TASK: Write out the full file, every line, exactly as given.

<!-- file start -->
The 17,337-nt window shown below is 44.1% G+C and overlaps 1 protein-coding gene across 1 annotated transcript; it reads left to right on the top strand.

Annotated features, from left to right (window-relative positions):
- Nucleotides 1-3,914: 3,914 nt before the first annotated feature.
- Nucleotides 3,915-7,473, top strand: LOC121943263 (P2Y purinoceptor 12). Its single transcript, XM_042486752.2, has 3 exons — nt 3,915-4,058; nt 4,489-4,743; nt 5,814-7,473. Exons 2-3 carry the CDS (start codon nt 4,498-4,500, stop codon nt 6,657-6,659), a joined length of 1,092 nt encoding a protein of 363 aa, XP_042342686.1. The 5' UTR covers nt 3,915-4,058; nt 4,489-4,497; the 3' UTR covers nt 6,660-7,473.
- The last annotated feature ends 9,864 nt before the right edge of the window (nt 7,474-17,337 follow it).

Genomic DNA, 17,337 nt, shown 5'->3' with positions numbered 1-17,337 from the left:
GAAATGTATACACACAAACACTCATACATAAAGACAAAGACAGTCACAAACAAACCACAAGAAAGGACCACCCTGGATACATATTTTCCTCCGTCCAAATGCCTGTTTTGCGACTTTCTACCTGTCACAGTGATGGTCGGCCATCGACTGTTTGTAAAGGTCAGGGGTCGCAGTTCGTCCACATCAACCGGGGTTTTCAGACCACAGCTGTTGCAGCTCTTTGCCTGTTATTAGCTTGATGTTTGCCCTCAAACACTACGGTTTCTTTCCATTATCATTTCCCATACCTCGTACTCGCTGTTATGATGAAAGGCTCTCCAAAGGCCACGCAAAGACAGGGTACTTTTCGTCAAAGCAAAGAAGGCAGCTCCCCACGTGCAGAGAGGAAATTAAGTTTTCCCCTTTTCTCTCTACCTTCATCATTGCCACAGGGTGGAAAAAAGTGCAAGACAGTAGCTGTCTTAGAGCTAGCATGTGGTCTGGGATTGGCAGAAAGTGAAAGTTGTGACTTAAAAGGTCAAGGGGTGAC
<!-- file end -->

The 17,337-nt window shown below is 44.1% G+C and overlaps 1 protein-coding gene across 1 annotated transcript; it reads left to right on the top strand.

Annotated features, from left to right (window-relative positions):
- Nucleotides 1-3,914: 3,914 nt before the first annotated feature.
- Nucleotides 3,915-7,473, top strand: LOC121943263 (P2Y purinoceptor 12). Its single transcript, XM_042486752.2, has 3 exons — nt 3,915-4,058; nt 4,489-4,743; nt 5,814-7,473. Exons 2-3 carry the CDS (start codon nt 4,498-4,500, stop codon nt 6,657-6,659), a joined length of 1,092 nt encoding a protein of 363 aa, XP_042342686.1. The 5' UTR covers nt 3,915-4,058; nt 4,489-4,497; the 3' UTR covers nt 6,660-7,473.
- The last annotated feature ends 9,864 nt before the right edge of the window (nt 7,474-17,337 follow it).

Genomic DNA, 17,337 nt, shown 5'->3' with positions numbered 1-17,337 from the left:
GAAATGTATACACACAAACACTCATACATAAAGACAAAGACAGTCACAAACAAACCACAAGAAAGGACCACCCTGGATACATATTTTCCTCCGTCCAAATGCCTGTTTTGCGACTTTCTACCTGTCACAGTGATGGTCGGCCATCGACTGTTTGTAAAGGTCAGGGGTCGCAGTTCGTCCACATCAACCGGGGTTTTCAGACCACAGCTGTTGCAGCTCTTTGCCTGTTATTAGCTTGATGTTTGCCCTCAAACACTACGGTTTCTTTCCATTATCATTTCCCATACCTCGTACTCGCTGTTATGATGAAAGGCTCTCCAAAGGCCACGCAAAGACAGGGTACTTTTCGTCAAAGCAAAGAAGGCAGCTCCCCACGTGCAGAGAGGAAATTAAGTTTTCCCCTTTTCTCTCTACCTTCATCATTGCCACAGGGTGGAAAAAAGTGCAAGACAGTAGCTGTCTTAGAGCTAGCATGTGGTCTGGGATTGGCAGAAAGTGAAAGTTGTGACTTAAAAGGTCAAGGGGTGAC